In Count Four, Mr. Hudson claims that Progressive also failed to make a reasonable investigation of his credit dispute in violation of 15 U.S.C. § 1681s–2(b). Progressive argues that it did not furnish any credit information to any CRA, and as a result, it is not subject to the requirements of Section 1681s–2(b). In their statement of facts, Plaintiffs “admit[ ] that PFS/Progressive did not furnish information to any CRA for Mrs. Hudson or Mr. Hudson.” (Pls.' SOF (Progressive) ¶ 7.) While they qualify that statement with a denial that Progressive’s “inquiries in Mr. Hudson’s credit report were not derogatory” (id.), that claim is relevant only to his claim in Count Three (asserting that Progressive unlawfully obtained Mr. Hudson’s credit report), not Count Four.


Progressive was not bound by the obligations of Section 1681s–2(b) because it did not furnish any information to any CRA. Nor did it receive any dispute notification from any CRA, a prerequisite to liability under Section 1681s–2(b). See Dickman, 876 F.Supp.2d at 172 (“Under § 1681s–2(b), a defendant has no duty to investigate a credit dispute unless defendant received notice of the dispute from a consumer reporting agency.” (emphasis added) (internal quotations marks and alterations omitted)). Because there is no factual basis in the record to support a reasonably jury’s finding that Progressive violated Section 1681s–2(b), summary judgment is granted in Progressive’s favor on Count Four.



E. FDCPA Claims (Count Five)


In Count Five, Mr. Hudson claims that NSI and Progressive violated the FDCPA by (1) contacting him without his permission even when they knew he had an attorney, in violation of 15 U.S.C. § 1692c(a)(2); (2) falsely representing the character, amount, or legal status of the Babilonia debt in violation of 15 U.S.C. § 1692e(2)(a); (3) threatening to take action that cannot legally be taken in violation of 15 U.S.C. § 1692e(5); (4) communicating credit information to the CRAs that they knew or should have known to be false, including the failure to communicate to the CRAs that Mr. Hudson disputed the Babilonia loan in violation of 15 U.S.C. § 1692e(8); (5) falsely representing that they had a permissible purpose to obtain Mr. Hudson’s credit information in violation of 15 U.S.C. § 1692e(10); and (6) failing to send Mr. Hudson a timely notice of the amount of debt Mr. Hudson owed and the name of the creditor when Mr. Hudson disputed the validity of the debt in violation of 15 U.S.C. § 1692g(a). (Compl. ¶ 52.) Because NSI is not a “debt collector” under these provisions, I grant it summary judgment *304 on this count. I deny Progressive summary judgment on Mr. Hudson’s FDCPA claim because a reasonably jury could find that Progressive contacted Mr. Hudson by sending a letter to his house after Progressive was informed that he was represented by counsel. I also find, however, that no evidence in the record supports any of the other theories under the FDCPA set forth in Mr. Hudson’s complaint, and deny summary judgment only as to the theory related to Progressive’s contacting Mr. Hudson after learning that he was represented by counsel.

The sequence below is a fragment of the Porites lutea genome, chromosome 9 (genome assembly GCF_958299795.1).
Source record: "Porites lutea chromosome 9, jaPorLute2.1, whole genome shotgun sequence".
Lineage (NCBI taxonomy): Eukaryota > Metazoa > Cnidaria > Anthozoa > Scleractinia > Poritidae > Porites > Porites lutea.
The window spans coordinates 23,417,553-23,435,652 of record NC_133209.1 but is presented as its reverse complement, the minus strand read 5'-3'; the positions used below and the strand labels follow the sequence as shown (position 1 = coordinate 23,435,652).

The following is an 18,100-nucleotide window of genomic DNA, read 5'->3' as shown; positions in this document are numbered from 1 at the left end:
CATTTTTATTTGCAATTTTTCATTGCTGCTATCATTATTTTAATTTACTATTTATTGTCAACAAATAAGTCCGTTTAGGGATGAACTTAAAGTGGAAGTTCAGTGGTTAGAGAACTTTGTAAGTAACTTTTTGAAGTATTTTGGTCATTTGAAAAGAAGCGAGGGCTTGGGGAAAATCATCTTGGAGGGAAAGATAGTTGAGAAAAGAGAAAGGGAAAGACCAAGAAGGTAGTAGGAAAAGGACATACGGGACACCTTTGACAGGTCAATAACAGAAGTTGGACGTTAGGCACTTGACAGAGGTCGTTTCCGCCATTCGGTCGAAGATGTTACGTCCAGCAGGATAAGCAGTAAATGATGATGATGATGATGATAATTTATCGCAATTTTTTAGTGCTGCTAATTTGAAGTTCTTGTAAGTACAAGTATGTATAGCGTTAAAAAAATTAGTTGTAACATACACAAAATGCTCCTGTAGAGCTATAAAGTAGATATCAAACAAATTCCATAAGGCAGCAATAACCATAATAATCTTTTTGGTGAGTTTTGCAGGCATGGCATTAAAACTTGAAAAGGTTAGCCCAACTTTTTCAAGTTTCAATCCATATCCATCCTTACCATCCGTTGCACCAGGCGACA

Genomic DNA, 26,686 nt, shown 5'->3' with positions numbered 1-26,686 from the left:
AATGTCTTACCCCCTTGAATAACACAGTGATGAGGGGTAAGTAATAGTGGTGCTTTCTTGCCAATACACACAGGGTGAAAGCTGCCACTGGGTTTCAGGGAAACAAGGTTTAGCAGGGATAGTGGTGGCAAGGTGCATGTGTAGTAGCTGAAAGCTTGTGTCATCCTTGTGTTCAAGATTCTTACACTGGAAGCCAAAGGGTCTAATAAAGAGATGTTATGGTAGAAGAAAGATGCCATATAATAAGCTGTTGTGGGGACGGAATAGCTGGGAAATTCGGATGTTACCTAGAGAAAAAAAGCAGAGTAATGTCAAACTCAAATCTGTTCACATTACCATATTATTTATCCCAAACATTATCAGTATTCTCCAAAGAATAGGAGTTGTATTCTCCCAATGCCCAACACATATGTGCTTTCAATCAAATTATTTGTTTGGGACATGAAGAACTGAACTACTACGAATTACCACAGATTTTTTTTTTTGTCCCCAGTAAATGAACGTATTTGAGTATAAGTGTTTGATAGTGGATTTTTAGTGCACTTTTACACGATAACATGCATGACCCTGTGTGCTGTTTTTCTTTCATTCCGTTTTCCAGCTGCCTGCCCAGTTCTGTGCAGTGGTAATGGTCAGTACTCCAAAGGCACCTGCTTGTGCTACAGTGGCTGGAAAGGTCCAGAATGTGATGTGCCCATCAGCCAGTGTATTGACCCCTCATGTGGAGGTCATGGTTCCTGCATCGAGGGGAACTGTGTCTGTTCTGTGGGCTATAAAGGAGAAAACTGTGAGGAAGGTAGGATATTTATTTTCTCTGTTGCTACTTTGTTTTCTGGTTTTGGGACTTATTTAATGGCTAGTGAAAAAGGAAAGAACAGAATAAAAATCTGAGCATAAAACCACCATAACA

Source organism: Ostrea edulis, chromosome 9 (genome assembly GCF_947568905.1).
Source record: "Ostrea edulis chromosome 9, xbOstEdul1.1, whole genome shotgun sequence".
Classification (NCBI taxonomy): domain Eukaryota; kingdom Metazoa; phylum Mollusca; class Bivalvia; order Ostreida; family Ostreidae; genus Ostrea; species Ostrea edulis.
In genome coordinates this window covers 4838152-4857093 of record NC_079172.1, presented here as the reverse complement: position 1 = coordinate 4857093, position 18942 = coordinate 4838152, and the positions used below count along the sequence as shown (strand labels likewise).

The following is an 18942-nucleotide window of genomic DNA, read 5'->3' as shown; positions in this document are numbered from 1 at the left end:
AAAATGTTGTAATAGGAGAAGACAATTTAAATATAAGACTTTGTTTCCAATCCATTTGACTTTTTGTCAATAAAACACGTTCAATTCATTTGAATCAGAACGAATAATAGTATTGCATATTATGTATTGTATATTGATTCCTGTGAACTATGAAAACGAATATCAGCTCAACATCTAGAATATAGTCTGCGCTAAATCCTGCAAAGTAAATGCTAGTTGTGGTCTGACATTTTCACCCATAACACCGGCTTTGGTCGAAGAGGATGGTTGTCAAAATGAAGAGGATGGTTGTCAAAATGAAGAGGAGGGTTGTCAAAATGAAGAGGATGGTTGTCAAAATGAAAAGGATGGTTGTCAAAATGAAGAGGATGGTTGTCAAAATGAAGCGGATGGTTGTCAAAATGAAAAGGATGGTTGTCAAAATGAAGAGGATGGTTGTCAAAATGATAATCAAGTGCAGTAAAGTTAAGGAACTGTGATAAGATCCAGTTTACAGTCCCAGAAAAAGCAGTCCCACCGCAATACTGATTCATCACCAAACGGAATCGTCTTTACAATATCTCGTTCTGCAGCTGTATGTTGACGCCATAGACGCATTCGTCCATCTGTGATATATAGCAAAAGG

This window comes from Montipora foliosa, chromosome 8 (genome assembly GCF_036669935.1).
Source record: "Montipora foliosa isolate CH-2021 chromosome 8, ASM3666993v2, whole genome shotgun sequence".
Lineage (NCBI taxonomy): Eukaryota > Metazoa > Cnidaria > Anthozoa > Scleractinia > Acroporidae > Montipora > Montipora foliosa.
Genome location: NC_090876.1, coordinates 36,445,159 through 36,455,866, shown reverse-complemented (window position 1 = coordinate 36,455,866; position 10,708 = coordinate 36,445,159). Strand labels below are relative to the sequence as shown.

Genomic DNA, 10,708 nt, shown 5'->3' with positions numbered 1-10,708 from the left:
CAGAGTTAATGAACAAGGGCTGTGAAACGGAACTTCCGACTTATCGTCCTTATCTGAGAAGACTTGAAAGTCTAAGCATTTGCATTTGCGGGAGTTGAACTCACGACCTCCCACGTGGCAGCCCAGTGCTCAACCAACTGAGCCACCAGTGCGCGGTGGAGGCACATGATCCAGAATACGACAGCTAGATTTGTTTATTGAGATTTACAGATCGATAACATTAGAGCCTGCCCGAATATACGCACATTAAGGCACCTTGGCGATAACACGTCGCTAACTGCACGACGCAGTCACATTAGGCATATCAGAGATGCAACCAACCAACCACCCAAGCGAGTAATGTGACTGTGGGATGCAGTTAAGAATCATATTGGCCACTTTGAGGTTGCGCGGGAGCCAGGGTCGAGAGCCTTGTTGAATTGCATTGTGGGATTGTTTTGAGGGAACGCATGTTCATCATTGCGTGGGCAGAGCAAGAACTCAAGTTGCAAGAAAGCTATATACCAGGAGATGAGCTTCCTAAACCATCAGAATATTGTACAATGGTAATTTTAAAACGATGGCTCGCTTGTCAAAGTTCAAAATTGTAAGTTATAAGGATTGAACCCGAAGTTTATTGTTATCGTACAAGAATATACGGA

1. NSI


19NSI argues that it is entitled to summary judgment on the FDCPA claims because it is not a “debt collector,” and thus is not subject to the FDCPA’s requirements. I agree. The FDCPA defines a debt collector as “any person who uses any instrumentality of interstate commerce or the mails in any business the principal purpose of which is the collection of any debts, or who regularly collects or attempts to collect, directly or indirectly, debts owed or due or asserted to be owed or due another.” 15 U.S.C. § 1692a(6). It excludes from the definition of debt collector:




any person collecting or attempting to collect any debt owed or due or asserted to be owed or due another to the extent such activity ... concerns a debt which was originated by such person [or] concerns a debt which was not in default at the time it was obtained by such person.